The Most Interesting Reads in October 2022
- One of Kevin Kelly’s recommendations is “Underpromise, Overdeliver” — what is painstakingly clear from these brilliant analysis is how exactly that is the problem of Russian narrative-shaping.
The Russian MoD has consistently focused on exaggerating Russian success in Ukraine with vague optimistic statements while omitting presentations of specific details of the military campaign. The daily Russian MoD briefing has claimed to capture the same villages more than once as ISW and independent investigators have observed, and the Russian MoD rarely releases photographic evidence confirming claims of Russian advances
The Absolute Minimum Every Software Developer Absolutely, Positively Must Know About Unicode and Character Sets (No Excuses!) — Joel on Software
- The Classic
CS631 — Advanced Programming in the Unix Environment
- History of Unix in the First Lecture is great.
- Notes on Editors are great.
- Not understing much of the meat, but definitelly worth a bookmark.
For coding in your normal day to day? Sure use intellij. For trying to debug some deep level production only issue where every second of downtime means big money lost? You’ll want to know vim/emacs..
Trey Howard, arguing nuclear risk is low — Marginal REVOLUTION
- It is healthy to read contradicting opinions. Also a great Russian Historian Stephen Kotkin said ‘Ukraine is Winning War on Twitter’
Ukrainian military power is over-rated. It still seems like we are giving Ukraine 1/10th of the equipment they would need to actually eject the Russians.
Ask HN: In what ways is programming more difficult today than it was years ago?
- Complexity, complexity, complexity. Back to SICP.
Nowadays you spend most of your time figuring out all the tools and dependencies and configurations and systems and how to glue them all together and get them actually working together properly. There’s relatively little time left for the actual problem you’re trying to solve and the actual code that you’re writing. Actually doing the thing that achieves the objective is kind of just an afterthought done in your spare time when you’re not busy babysitting the ecosystem.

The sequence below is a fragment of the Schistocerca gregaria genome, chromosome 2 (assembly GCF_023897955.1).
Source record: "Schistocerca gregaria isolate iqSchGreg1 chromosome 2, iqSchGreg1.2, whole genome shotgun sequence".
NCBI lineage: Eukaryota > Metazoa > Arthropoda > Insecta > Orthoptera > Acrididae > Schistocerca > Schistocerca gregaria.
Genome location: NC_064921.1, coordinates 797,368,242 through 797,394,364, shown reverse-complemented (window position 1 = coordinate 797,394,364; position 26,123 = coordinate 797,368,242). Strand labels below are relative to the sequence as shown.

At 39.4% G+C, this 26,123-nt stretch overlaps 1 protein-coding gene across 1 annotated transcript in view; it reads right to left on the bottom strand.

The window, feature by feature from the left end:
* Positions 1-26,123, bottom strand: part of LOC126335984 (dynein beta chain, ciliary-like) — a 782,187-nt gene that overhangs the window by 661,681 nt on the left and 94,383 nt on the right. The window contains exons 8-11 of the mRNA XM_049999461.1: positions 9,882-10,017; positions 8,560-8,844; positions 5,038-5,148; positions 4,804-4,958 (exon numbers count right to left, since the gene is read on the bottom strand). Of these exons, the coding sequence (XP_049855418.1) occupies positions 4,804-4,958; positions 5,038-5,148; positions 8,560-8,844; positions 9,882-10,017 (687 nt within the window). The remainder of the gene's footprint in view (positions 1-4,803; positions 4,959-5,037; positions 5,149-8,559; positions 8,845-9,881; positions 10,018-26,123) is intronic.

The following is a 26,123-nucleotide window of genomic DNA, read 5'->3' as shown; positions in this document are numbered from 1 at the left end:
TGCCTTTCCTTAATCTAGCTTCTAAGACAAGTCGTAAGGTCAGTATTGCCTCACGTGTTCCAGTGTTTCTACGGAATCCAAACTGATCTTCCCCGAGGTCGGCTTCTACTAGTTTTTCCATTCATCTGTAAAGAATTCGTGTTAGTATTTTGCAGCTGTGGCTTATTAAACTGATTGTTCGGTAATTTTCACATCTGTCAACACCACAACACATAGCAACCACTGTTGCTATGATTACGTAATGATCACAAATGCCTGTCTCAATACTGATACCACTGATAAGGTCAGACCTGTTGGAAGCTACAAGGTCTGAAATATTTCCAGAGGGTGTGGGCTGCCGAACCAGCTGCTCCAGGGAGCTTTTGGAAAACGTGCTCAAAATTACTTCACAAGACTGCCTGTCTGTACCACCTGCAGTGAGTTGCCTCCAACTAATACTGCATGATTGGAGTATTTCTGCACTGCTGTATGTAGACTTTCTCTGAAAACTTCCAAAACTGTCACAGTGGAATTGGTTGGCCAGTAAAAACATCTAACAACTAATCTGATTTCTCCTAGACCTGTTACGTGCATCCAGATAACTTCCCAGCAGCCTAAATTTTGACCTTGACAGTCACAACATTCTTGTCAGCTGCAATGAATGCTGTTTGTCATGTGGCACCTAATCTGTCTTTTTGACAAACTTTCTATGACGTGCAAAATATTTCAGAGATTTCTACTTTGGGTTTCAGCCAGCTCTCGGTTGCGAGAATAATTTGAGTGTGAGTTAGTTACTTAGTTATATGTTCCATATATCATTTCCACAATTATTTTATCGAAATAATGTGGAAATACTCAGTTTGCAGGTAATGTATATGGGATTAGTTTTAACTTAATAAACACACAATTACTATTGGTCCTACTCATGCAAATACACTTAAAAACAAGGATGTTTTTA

Copy If You Can: Improving Your UI Design Skills With Copywork — Smashing Magazine
- J.S.Bach was learning by transcribing. I believe the best way to read/learn code is to transcribe, too. Erik Kennedy has the same idea about learning UI/UX. Read, read, read ? A.k.a. Steal / Copy like an Artist.
Copywork is a technique that writers and painters have been using for centuries. It is the process of recreating an existing work as closely as possible in order to improve one’s skill. In our case, this means recreating a user interface (UI) design pixel for pixel.
Mike Acton’s Expectations of Professional Software Engineers — Adam Johnson
- Post and talk in a similar vein of Uncle Bob’s talk on demanding professionalism https://youtu.be/p0O1VVqRSK0?t=334, quite a humbling list.
I do not require multiple reminders to respond to a request or complete work.
Junior to Senior: Career Advice for the Ambitious Programmer — Holloway
- Adding to the readlist for the future times
But writing code is only part of our job as software developers. It’s equally essential for developers to cultivate the soft skills critical for adding value for their team, their company, their customers, and their career — and it’s often neglected.
The Paris Review — What Writers and Editors Do — The Paris Review
- Another Classic I am returning to regularly